The UK Home Office’s recent award of a £490m contract for producing the post-Brexit “blue” British passport has been hitting the news recently, mainly due to the fact that the current incumbent supplier, British-based De La Rue, lost the tender to a Franco-Dutch firm, Gemalto.
As the new passport design was initially heralded as a nostalgic return to Britain’s pre-EU days, the loss of the contract to a non-British company has been met with patriotic furore in some quarters, not least in the Daily Mail which has already set up a petition with 266,000 signatures challenging the decision.
This week, De La Rue – who print passports and banknotes for a number of other countries around the world – indicated that they are considering issuing proceedings to challenge the contract award, despite a spokesperson readily admitting that:
"We can accept that we weren't the cheapest, even if our tender represented a significant discount on the current price.”
If the incumbent supplier is admitting that its bid was higher and the Home Office has confirmed that its chosen firm meets the needs of the passport service and is the most economically advantageous tender – what’s the issue?
The answer may lie in the second half of De La Rue’s statement which stated:
"It has also been suggested that the winning bid was well below our cost price, which causes us to question how sustainable it is."
This line of argument was also put forward by Conservative MP Andrew Bridgen who is quoted in the Daily Mail as saying:
“I think we have to be very suspicious of any bids part-owned by foreign governments who are never going to let them go bankrupt and will support their unsustainable tenders, of which the French have a history.
"In comparison, De La Rue has a track record of delivering a quality service for British passports and, given they are offering cost savings on the current contract, it’s very difficult to see how someone could know better than De La Rue what the actual costs of producing British passports are.”
I will leave it to the procurement lawyers to pick this apart from a legal perspective – although I suspect any intervention from the French government could fall foul of EU State Aid rules – however, the crux of Mr Bridgen’s argument appears to be that the incumbent (De La Rue) should know the cost of producing a passport better than anyone, and the winning bid is lower than their actual costs of producing them, and so must be unsustainable.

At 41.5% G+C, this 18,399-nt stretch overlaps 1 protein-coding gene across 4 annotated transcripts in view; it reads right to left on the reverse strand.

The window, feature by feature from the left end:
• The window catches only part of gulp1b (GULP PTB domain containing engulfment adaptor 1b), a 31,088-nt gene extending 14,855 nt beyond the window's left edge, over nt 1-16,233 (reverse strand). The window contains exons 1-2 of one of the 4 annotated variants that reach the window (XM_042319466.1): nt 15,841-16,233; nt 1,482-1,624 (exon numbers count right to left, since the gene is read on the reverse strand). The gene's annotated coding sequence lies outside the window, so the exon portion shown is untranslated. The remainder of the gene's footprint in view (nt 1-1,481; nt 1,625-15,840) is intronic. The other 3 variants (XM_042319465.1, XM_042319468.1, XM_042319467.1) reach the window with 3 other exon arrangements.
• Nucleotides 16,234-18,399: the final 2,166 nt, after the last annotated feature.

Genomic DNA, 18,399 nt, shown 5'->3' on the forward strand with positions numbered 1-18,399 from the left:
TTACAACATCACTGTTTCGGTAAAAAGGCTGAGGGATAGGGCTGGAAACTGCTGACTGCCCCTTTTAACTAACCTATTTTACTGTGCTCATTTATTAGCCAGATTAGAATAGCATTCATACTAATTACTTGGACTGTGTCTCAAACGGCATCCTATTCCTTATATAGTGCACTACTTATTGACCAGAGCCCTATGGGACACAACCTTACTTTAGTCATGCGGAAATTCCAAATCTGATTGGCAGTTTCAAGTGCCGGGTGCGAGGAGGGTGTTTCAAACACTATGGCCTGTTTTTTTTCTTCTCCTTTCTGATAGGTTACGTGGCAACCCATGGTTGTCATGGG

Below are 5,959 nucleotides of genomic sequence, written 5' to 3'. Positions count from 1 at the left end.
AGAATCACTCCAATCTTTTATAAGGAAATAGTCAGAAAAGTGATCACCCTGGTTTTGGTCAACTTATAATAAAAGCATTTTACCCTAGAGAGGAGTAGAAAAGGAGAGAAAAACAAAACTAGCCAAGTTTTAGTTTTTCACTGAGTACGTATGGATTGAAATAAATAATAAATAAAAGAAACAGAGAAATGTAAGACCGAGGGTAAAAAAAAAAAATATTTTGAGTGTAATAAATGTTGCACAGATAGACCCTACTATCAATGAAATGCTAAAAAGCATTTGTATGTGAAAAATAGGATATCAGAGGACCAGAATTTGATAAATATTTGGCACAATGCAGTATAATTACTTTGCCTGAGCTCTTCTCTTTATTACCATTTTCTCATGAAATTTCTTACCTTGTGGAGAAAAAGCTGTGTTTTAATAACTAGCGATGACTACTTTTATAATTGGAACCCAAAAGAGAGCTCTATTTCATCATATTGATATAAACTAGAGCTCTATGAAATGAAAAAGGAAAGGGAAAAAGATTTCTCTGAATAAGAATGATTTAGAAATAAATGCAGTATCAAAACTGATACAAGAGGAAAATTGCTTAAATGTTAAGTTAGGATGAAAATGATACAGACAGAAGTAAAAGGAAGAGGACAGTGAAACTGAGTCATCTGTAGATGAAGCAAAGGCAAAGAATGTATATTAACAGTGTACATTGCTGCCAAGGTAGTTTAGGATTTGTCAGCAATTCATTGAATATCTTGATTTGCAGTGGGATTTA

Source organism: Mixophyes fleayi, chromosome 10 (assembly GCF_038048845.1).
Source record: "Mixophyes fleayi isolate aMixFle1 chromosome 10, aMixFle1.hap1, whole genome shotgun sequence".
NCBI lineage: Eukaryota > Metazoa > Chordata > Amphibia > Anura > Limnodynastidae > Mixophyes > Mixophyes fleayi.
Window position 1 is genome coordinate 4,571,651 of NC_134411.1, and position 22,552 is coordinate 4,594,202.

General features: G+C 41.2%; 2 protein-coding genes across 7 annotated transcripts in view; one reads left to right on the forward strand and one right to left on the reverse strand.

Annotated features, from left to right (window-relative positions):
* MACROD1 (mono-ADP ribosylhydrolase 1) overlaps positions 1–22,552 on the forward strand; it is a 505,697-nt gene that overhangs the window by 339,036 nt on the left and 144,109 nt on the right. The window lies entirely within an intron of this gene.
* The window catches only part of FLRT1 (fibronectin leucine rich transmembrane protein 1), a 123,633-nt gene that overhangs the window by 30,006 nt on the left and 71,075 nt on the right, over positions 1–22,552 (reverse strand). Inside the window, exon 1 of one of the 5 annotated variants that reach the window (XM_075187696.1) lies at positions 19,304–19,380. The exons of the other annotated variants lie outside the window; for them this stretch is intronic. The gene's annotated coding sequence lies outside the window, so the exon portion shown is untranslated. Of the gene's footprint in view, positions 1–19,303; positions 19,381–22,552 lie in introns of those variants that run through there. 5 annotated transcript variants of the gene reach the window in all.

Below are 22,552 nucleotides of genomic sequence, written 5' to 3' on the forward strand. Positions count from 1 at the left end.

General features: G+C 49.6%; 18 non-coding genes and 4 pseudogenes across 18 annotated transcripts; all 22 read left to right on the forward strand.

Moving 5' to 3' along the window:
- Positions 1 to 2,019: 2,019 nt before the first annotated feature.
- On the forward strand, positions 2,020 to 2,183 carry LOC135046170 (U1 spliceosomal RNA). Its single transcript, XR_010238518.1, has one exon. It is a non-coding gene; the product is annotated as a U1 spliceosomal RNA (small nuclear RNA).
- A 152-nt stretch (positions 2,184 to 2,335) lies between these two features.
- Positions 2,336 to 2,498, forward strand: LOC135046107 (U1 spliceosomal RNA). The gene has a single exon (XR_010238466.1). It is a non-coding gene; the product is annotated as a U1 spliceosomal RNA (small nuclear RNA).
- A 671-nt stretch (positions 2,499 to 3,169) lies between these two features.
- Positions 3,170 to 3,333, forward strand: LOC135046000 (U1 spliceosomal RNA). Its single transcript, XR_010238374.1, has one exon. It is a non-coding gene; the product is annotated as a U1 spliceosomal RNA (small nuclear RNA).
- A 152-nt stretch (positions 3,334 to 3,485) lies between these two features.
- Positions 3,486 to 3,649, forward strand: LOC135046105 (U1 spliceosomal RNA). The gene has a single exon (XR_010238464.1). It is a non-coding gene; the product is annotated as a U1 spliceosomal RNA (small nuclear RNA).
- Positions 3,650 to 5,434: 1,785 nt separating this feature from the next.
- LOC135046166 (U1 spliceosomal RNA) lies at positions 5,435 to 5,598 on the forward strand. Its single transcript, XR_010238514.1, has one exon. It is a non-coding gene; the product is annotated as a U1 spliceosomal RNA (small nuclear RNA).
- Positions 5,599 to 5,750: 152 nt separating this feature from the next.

In procurement terms, the question is whether Gemalto’s bid is an “Abnormally Low Tender” (and potentially unsustainable), or have they found a way to “disrupt” the established incumbent and provide the same product for less? One of the key questions that may be asked of the Home Office is whether they considered Gemalto’s bid to be abnormally low, and if so, whether they sought any clarification from Gemalto as to how they could meet the tender requirements for such a price.
The outcome of any challenge on the grounds that a bid was “abnormally low” could go one of two ways – it could confirm that there are genuine concerns that Gemalto will be unable to provide the tender requirements at the price it has bid. This could potentially lead to the award of the contract to the second place bidder (presumably De La Rue), or a re-tender. Alternatively, it will confirm that Gemalto’s bid is viable and sustainable thereby implying that De La Rue has failed to innovate in its role as incumbent supplier to the tune of £120 million in savings over the 12 year lifetime of the contract.
The Home Office should rightly put aside patriotic concerns (and pressure from newspapers) and focus on getting the best deal for the British taxpayer – for such a complex contract, this will be a balance of quality and price. Any challenge to the award decision from De La Rue will be risky to them – win, and their position as a provider of quality passport solutions at a competitive price will be enhanced; lose, and questions may be asked as to why a company with the accumulated knowledge from supplying passports to the UK government for almost ten years was unable to put forward a more competitive bid.